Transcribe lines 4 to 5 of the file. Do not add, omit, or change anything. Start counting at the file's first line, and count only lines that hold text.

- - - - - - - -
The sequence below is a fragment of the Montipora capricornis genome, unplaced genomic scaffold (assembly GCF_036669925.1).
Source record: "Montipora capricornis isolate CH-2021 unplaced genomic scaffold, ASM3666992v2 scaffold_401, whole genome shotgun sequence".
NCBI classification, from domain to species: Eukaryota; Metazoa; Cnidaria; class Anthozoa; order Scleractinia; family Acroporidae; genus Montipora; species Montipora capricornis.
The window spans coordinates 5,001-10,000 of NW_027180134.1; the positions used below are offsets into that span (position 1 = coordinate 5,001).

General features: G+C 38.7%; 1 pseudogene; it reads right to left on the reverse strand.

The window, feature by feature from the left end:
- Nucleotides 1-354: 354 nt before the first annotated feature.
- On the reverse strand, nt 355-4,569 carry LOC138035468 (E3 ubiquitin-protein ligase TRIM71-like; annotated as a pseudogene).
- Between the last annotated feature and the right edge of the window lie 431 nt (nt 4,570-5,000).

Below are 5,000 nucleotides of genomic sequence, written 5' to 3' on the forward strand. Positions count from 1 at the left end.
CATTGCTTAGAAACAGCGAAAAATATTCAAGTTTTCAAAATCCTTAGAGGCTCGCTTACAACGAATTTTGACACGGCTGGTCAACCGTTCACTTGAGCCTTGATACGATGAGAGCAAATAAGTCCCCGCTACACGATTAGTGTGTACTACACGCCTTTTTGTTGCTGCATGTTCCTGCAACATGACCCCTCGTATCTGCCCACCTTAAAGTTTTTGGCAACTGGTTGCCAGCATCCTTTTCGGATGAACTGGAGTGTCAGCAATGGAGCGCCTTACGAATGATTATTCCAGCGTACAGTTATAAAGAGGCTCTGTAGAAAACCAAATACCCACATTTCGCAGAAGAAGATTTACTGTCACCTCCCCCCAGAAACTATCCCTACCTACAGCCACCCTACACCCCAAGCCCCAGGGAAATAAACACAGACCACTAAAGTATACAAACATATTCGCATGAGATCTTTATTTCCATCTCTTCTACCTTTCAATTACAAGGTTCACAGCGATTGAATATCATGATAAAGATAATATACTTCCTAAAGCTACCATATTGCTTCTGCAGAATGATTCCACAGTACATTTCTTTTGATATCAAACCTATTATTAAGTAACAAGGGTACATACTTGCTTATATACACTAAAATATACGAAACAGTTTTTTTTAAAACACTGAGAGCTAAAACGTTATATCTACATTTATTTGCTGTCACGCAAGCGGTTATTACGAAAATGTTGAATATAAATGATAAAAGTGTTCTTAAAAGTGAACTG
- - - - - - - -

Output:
The window spans coordinates 5,001-10,000 of NW_027180134.1; the positions used below are offsets into that span (position 1 = coordinate 5,001).

General features: G+C 38.7%; 1 pseudogene; it reads right to left on the reverse strand.